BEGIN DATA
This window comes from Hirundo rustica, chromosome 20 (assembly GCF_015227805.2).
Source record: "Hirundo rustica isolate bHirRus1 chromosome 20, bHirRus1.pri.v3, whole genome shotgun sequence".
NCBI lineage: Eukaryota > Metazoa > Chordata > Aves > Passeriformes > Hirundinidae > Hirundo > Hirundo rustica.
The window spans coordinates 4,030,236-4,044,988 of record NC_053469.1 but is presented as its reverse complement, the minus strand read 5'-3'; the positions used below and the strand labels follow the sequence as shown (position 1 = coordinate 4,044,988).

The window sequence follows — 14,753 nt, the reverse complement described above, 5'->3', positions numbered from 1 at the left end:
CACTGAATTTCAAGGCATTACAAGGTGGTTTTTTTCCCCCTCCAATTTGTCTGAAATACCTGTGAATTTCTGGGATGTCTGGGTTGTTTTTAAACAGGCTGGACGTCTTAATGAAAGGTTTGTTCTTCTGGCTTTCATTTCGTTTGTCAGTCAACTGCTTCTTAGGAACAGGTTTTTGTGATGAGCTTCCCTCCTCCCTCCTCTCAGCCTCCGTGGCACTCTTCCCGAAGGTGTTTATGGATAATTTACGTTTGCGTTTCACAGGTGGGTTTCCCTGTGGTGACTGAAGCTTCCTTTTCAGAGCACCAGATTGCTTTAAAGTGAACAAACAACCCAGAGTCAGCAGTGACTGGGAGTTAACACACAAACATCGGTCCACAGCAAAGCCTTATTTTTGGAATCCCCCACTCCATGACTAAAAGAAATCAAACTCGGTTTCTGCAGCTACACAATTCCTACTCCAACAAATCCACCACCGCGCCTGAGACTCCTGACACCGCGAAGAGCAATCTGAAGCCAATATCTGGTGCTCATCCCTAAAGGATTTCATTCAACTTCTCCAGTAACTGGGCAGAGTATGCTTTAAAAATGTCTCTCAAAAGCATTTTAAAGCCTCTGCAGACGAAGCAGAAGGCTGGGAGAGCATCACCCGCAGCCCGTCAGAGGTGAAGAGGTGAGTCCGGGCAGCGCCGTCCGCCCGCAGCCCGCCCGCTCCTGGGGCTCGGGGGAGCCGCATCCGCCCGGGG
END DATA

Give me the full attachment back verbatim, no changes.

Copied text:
This window comes from Hirundo rustica, chromosome 20 (assembly GCF_015227805.2).
Source record: "Hirundo rustica isolate bHirRus1 chromosome 20, bHirRus1.pri.v3, whole genome shotgun sequence".
NCBI lineage: Eukaryota > Metazoa > Chordata > Aves > Passeriformes > Hirundinidae > Hirundo > Hirundo rustica.
The window spans coordinates 4,030,236-4,044,988 of record NC_053469.1 but is presented as its reverse complement, the minus strand read 5'-3'; the positions used below and the strand labels follow the sequence as shown (position 1 = coordinate 4,044,988).

The window sequence follows — 14,753 nt, the reverse complement described above, 5'->3', positions numbered from 1 at the left end:
CACTGAATTTCAAGGCATTACAAGGTGGTTTTTTTCCCCCTCCAATTTGTCTGAAATACCTGTGAATTTCTGGGATGTCTGGGTTGTTTTTAAACAGGCTGGACGTCTTAATGAAAGGTTTGTTCTTCTGGCTTTCATTTCGTTTGTCAGTCAACTGCTTCTTAGGAACAGGTTTTTGTGATGAGCTTCCCTCCTCCCTCCTCTCAGCCTCCGTGGCACTCTTCCCGAAGGTGTTTATGGATAATTTACGTTTGCGTTTCACAGGTGGGTTTCCCTGTGGTGACTGAAGCTTCCTTTTCAGAGCACCAGATTGCTTTAAAGTGAACAAACAACCCAGAGTCAGCAGTGACTGGGAGTTAACACACAAACATCGGTCCACAGCAAAGCCTTATTTTTGGAATCCCCCACTCCATGACTAAAAGAAATCAAACTCGGTTTCTGCAGCTACACAATTCCTACTCCAACAAATCCACCACCGCGCCTGAGACTCCTGACACCGCGAAGAGCAATCTGAAGCCAATATCTGGTGCTCATCCCTAAAGGATTTCATTCAACTTCTCCAGTAACTGGGCAGAGTATGCTTTAAAAATGTCTCTCAAAAGCATTTTAAAGCCTCTGCAGACGAAGCAGAAGGCTGGGAGAGCATCACCCGCAGCCCGTCAGAGGTGAAGAGGTGAGTCCGGGCAGCGCCGTCCGCCCGCAGCCCGCCCGCTCCTGGGGCTCGGGGGAGCCGCATCCGCCCGGGG